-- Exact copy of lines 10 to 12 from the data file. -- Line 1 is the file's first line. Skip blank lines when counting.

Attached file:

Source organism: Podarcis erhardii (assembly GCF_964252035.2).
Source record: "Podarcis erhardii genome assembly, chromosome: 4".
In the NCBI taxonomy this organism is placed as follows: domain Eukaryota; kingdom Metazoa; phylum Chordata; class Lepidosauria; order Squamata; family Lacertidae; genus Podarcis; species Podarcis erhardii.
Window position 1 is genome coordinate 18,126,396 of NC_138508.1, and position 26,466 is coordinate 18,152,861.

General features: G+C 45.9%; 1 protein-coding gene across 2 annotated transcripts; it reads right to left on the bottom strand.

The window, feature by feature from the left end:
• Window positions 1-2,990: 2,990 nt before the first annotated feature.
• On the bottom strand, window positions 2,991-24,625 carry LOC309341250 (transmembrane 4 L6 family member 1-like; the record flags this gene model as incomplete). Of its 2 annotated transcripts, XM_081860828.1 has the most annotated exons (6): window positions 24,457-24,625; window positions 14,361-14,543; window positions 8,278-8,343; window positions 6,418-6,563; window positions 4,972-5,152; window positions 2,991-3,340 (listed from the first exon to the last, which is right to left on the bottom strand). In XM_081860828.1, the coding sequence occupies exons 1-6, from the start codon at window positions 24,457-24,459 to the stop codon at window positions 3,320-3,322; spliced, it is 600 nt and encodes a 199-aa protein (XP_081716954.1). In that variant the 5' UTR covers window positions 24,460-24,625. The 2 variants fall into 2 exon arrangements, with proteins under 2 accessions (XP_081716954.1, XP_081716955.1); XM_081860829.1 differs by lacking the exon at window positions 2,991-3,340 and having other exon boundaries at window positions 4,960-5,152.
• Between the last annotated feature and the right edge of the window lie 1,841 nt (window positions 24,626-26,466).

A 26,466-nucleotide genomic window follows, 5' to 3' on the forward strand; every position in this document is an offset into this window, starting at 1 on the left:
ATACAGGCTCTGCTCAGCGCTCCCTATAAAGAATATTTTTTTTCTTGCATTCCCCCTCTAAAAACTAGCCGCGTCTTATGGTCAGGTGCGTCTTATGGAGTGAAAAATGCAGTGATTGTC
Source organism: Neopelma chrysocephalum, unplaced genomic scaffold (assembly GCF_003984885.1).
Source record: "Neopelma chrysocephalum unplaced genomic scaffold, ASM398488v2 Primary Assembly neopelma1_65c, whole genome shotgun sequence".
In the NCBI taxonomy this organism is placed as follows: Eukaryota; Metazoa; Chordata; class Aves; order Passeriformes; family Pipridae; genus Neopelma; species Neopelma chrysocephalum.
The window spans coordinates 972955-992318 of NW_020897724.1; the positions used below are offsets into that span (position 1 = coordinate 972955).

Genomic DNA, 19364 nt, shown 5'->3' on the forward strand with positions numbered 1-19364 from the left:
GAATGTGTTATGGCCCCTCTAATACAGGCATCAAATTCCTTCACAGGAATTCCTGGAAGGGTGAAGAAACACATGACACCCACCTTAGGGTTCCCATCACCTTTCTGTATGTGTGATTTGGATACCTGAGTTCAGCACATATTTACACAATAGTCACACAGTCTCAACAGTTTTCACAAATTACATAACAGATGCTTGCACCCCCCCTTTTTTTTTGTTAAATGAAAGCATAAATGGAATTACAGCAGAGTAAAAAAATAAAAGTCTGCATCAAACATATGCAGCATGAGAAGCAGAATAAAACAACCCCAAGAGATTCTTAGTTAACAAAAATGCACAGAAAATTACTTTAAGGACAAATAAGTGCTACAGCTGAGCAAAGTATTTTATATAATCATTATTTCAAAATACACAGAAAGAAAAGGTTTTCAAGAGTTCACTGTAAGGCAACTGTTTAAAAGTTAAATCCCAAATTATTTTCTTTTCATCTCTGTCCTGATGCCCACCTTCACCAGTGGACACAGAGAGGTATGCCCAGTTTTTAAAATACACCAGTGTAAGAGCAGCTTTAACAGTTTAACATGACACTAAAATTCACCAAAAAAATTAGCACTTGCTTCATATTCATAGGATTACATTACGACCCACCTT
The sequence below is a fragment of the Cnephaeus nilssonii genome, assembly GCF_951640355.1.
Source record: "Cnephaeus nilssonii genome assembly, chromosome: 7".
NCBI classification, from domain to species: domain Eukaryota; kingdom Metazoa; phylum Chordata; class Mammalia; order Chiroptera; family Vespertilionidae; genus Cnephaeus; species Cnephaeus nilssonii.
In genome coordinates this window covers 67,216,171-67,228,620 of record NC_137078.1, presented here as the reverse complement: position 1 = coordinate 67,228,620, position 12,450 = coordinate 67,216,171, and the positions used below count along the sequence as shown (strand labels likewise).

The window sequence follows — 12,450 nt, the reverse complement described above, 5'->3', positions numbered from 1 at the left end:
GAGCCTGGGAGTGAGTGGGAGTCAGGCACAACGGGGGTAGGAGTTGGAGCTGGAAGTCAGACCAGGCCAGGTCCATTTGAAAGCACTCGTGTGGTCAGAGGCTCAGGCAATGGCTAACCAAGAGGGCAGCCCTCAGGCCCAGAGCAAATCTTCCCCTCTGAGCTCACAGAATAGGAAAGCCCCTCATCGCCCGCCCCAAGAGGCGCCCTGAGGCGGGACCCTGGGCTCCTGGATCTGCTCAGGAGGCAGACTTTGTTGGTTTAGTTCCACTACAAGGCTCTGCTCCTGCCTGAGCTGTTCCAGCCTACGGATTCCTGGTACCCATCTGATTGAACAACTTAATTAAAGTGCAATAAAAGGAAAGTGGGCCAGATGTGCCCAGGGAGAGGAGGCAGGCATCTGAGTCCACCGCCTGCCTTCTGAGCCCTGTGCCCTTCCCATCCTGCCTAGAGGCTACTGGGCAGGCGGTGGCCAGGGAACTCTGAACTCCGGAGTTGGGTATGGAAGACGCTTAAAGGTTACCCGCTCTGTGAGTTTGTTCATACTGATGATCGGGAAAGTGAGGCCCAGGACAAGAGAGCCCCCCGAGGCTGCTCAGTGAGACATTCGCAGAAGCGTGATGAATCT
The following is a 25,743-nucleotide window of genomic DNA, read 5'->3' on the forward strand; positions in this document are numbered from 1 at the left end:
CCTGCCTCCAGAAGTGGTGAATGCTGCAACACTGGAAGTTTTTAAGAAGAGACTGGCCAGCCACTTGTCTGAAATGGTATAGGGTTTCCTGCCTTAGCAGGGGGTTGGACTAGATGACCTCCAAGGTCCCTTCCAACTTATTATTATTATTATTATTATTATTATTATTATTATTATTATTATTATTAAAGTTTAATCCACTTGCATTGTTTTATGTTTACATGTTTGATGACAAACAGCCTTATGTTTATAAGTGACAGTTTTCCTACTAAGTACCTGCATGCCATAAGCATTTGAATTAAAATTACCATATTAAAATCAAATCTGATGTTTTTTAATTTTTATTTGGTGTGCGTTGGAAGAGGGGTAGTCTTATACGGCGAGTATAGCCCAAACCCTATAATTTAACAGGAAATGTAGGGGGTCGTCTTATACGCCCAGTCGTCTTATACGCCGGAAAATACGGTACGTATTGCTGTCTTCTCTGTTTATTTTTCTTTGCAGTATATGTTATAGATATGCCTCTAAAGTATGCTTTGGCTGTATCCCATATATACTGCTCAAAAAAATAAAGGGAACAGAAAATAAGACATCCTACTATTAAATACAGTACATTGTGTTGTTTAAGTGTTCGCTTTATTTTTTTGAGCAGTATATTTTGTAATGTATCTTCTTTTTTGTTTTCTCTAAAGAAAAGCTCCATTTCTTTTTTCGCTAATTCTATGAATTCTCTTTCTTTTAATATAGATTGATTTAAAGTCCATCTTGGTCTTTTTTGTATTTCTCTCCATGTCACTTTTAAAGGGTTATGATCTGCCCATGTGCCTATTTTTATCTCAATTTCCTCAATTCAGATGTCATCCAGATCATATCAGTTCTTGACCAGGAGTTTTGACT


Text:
A 26,466-nucleotide genomic window follows, 5' to 3' on the forward strand; every position in this document is an offset into this window, starting at 1 on the left:
ATACAGGCTCTGCTCAGCGCTCCCTATAAAGAATATTTTTTTTCTTGCATTCCCCCTCTAAAAACTAGCCGCGTCTTATGGTCAGGTGCGTCTTATGGAGTGAAAAATGCAGTGATTGTC
Source organism: Neopelma chrysocephalum, unplaced genomic scaffold (assembly GCF_003984885.1).